On Monday, Pryor's Economic Development Trust Authority met. The main agenda item was an open floor discussion for property and business owners within the Main Street Corridor. Pryor Main Street presented the PDG proposal to those in attendance. Afterward, the floor was open for discussion, below are just a few of the recommendations from the property and business owners in attendance.
The need for better parking.
The need to have corporate vehicles off of Main Street (having business owners and employees park in the alleys.)
The need to have existing property owners maintain their buildings.
The need to make storefronts more presentable.
The need for a partnership between the private sector and the government.
The need for City of Pryor to enforce codes.
Gene Dillard, a member of the EDTA, repeated several times that they can do nothing without money. However, the city has already proportioned sales tax for this cause. Based on the current growth rate of monies from Proposition 2 the forecast is roughly $90,000 per year over the next 15 years.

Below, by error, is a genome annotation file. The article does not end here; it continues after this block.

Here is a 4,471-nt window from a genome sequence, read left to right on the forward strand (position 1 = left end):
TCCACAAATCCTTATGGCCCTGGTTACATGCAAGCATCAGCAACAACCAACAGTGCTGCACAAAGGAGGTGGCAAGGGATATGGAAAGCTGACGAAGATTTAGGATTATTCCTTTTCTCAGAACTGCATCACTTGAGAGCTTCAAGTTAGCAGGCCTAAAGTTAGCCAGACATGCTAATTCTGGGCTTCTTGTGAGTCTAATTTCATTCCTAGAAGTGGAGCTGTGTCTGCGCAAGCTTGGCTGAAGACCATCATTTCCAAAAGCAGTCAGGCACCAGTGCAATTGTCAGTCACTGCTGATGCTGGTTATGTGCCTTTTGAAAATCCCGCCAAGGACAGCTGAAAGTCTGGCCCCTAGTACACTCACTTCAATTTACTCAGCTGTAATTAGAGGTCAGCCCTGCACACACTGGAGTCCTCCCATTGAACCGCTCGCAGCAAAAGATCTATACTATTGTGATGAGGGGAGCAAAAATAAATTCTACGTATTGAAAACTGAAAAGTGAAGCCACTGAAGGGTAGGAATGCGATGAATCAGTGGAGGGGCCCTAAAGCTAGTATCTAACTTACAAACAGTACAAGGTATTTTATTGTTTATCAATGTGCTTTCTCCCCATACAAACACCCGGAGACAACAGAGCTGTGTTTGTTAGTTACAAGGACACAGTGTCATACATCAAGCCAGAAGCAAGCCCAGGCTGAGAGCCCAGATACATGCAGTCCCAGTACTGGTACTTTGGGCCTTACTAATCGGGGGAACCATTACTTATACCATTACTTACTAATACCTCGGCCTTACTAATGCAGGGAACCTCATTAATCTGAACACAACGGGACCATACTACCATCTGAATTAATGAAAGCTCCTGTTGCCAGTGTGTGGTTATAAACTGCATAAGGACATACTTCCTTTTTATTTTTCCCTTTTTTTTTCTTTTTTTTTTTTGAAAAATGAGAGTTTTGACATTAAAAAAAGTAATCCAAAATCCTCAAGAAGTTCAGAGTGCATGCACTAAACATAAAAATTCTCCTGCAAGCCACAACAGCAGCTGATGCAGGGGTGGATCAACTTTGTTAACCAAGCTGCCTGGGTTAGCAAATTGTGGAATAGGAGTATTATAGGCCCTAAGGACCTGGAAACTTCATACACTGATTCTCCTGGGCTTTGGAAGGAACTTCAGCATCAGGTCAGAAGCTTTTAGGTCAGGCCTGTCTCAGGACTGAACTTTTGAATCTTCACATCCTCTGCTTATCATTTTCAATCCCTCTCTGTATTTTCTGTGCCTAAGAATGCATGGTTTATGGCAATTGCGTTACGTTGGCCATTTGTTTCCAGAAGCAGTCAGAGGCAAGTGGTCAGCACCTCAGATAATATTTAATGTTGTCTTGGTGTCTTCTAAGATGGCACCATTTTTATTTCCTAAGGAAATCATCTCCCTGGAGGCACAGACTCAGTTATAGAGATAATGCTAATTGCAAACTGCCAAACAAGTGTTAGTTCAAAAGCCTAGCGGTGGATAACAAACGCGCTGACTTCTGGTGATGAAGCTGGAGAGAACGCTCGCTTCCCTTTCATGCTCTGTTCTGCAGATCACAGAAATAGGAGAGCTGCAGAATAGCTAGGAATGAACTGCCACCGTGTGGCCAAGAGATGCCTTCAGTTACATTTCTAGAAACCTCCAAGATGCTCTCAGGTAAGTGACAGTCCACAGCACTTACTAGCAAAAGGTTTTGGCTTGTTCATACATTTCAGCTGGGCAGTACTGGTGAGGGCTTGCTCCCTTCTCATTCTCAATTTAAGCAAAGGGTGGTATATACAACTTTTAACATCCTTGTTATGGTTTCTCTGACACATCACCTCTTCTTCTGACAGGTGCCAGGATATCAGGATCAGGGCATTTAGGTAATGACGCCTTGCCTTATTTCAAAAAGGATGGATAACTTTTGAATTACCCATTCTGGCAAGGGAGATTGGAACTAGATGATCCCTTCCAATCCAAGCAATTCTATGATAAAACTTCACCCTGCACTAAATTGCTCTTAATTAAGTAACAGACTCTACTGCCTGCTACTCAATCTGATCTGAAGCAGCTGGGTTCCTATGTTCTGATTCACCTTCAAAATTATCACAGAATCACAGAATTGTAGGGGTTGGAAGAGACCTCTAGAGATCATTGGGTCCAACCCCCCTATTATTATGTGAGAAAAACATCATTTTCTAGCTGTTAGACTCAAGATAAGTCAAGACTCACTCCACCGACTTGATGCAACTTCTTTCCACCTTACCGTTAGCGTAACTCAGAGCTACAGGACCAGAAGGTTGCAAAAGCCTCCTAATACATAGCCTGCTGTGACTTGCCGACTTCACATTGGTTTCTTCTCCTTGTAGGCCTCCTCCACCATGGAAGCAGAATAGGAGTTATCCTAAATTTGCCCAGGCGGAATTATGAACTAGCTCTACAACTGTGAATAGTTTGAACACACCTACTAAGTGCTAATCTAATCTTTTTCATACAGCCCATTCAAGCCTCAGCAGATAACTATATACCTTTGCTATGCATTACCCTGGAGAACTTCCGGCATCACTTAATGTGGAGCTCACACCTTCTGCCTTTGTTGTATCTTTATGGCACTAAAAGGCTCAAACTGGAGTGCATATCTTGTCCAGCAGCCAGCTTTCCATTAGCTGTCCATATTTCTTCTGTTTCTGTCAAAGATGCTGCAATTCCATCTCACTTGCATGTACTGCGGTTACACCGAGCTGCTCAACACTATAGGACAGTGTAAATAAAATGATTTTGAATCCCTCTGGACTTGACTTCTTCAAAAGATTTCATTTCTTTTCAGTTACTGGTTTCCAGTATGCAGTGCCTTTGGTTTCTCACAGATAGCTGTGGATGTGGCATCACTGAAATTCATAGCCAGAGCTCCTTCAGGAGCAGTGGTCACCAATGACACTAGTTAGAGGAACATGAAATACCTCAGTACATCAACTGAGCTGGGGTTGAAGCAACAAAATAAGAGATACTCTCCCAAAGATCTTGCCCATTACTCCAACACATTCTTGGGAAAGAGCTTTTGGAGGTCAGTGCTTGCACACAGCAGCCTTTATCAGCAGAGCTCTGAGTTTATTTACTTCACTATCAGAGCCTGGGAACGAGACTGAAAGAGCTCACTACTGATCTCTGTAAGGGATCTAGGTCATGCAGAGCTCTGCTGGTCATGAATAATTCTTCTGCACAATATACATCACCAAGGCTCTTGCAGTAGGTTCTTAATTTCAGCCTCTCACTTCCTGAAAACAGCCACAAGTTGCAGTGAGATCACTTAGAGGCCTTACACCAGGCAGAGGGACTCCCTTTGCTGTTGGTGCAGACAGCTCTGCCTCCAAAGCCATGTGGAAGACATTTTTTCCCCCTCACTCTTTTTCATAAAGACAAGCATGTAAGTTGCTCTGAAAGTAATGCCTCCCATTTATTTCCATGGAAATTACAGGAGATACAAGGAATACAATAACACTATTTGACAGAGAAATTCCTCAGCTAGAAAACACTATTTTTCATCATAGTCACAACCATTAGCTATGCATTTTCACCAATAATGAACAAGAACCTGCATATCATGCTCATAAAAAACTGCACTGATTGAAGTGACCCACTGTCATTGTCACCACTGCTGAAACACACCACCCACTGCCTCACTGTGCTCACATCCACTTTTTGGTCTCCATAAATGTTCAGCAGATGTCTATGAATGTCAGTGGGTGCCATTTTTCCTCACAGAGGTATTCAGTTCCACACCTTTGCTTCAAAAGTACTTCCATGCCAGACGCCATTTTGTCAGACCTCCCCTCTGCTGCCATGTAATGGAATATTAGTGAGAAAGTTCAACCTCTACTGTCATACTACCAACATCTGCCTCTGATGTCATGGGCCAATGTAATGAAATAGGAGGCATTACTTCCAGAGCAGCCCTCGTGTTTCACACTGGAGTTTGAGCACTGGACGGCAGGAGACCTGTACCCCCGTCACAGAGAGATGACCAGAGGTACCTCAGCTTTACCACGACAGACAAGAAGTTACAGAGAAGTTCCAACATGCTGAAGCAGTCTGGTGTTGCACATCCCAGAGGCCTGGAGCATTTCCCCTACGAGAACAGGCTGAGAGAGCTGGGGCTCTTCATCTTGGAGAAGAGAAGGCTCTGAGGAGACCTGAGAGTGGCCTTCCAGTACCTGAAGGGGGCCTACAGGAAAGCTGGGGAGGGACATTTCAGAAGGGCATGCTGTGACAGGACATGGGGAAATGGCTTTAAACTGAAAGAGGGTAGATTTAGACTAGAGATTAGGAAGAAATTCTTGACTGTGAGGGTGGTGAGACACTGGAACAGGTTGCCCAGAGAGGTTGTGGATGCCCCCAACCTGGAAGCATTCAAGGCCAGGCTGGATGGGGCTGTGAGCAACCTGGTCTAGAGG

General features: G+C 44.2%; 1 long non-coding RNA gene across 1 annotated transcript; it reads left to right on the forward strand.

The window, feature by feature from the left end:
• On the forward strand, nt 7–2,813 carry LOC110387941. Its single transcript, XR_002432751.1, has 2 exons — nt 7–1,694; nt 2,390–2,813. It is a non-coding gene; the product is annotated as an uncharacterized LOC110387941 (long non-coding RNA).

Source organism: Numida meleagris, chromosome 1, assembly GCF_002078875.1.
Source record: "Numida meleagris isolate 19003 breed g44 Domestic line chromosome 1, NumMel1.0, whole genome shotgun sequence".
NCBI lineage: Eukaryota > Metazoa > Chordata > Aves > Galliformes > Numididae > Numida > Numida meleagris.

The meeting also begged the question, “Have all the right people/organizations been involved in the planning?" It was noted that Pryor's Chamber of Commerce Director, Barbara Hawkins, gave the appearance of only seeing these plans for the first time. And, there were only a handful of property owners and even fewer business owners in attendance. A project of this magnitude takes input and commitment from all affected parties.
Pryor's EDTA has been given a tremendous task with little guidance. They are pleading for input about how to accomplish "making Pryor a town our school kids are proud of,” as stated by several in attendance. As citizens, community groups, and businesses in our town, it would behoove all those who are willing to get involved. As you can see from Pryor's Main Street history, this issue is not new. If we do not work together now to improve our town, the pattern will continue… wasted time, wasted studies, and ultimately wasted taxpayer money.